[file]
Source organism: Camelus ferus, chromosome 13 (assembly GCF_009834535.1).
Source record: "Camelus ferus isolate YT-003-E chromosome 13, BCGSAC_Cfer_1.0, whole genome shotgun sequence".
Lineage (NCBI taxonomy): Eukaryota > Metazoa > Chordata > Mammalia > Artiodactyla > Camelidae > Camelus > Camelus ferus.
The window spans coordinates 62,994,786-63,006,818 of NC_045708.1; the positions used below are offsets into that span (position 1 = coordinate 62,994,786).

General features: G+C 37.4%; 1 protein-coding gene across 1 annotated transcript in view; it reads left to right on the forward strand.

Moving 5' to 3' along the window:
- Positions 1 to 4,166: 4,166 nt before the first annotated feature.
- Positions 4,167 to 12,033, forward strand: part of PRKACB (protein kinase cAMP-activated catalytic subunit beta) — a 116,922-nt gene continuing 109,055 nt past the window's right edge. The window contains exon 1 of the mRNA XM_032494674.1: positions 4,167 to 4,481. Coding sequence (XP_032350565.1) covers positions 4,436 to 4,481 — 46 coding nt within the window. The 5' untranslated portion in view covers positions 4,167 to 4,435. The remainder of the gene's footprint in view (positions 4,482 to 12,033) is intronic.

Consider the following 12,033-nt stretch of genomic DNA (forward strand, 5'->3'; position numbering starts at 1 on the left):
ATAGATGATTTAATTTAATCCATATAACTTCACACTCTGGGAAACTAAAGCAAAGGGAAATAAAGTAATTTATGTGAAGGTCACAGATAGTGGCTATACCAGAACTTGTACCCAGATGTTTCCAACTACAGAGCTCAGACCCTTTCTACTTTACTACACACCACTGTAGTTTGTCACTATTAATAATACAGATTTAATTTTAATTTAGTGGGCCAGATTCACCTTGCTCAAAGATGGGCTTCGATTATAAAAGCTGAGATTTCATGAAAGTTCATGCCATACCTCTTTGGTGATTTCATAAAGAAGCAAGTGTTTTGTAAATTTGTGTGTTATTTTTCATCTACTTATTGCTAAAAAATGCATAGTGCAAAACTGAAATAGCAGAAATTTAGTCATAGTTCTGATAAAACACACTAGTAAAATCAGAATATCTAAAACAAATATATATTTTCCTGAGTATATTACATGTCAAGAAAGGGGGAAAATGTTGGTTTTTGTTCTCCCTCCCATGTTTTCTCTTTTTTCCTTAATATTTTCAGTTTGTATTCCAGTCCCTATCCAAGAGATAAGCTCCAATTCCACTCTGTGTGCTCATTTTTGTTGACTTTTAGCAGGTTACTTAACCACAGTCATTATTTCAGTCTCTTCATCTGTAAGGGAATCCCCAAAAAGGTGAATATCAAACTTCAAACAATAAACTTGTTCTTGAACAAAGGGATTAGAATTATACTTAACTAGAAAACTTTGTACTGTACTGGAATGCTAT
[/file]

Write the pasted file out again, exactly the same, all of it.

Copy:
Source organism: Camelus ferus, chromosome 13 (assembly GCF_009834535.1).
Source record: "Camelus ferus isolate YT-003-E chromosome 13, BCGSAC_Cfer_1.0, whole genome shotgun sequence".
Lineage (NCBI taxonomy): Eukaryota > Metazoa > Chordata > Mammalia > Artiodactyla > Camelidae > Camelus > Camelus ferus.
The window spans coordinates 62,994,786-63,006,818 of NC_045708.1; the positions used below are offsets into that span (position 1 = coordinate 62,994,786).

General features: G+C 37.4%; 1 protein-coding gene across 1 annotated transcript in view; it reads left to right on the forward strand.

Moving 5' to 3' along the window:
- Positions 1 to 4,166: 4,166 nt before the first annotated feature.
- Positions 4,167 to 12,033, forward strand: part of PRKACB (protein kinase cAMP-activated catalytic subunit beta) — a 116,922-nt gene continuing 109,055 nt past the window's right edge. The window contains exon 1 of the mRNA XM_032494674.1: positions 4,167 to 4,481. Coding sequence (XP_032350565.1) covers positions 4,436 to 4,481 — 46 coding nt within the window. The 5' untranslated portion in view covers positions 4,167 to 4,435. The remainder of the gene's footprint in view (positions 4,482 to 12,033) is intronic.

Consider the following 12,033-nt stretch of genomic DNA (forward strand, 5'->3'; position numbering starts at 1 on the left):
ATAGATGATTTAATTTAATCCATATAACTTCACACTCTGGGAAACTAAAGCAAAGGGAAATAAAGTAATTTATGTGAAGGTCACAGATAGTGGCTATACCAGAACTTGTACCCAGATGTTTCCAACTACAGAGCTCAGACCCTTTCTACTTTACTACACACCACTGTAGTTTGTCACTATTAATAATACAGATTTAATTTTAATTTAGTGGGCCAGATTCACCTTGCTCAAAGATGGGCTTCGATTATAAAAGCTGAGATTTCATGAAAGTTCATGCCATACCTCTTTGGTGATTTCATAAAGAAGCAAGTGTTTTGTAAATTTGTGTGTTATTTTTCATCTACTTATTGCTAAAAAATGCATAGTGCAAAACTGAAATAGCAGAAATTTAGTCATAGTTCTGATAAAACACACTAGTAAAATCAGAATATCTAAAACAAATATATATTTTCCTGAGTATATTACATGTCAAGAAAGGGGGAAAATGTTGGTTTTTGTTCTCCCTCCCATGTTTTCTCTTTTTTCCTTAATATTTTCAGTTTGTATTCCAGTCCCTATCCAAGAGATAAGCTCCAATTCCACTCTGTGTGCTCATTTTTGTTGACTTTTAGCAGGTTACTTAACCACAGTCATTATTTCAGTCTCTTCATCTGTAAGGGAATCCCCAAAAAGGTGAATATCAAACTTCAAACAATAAACTTGTTCTTGAACAAAGGGATTAGAATTATACTTAACTAGAAAACTTTGTACTGTACTGGAATGCTAT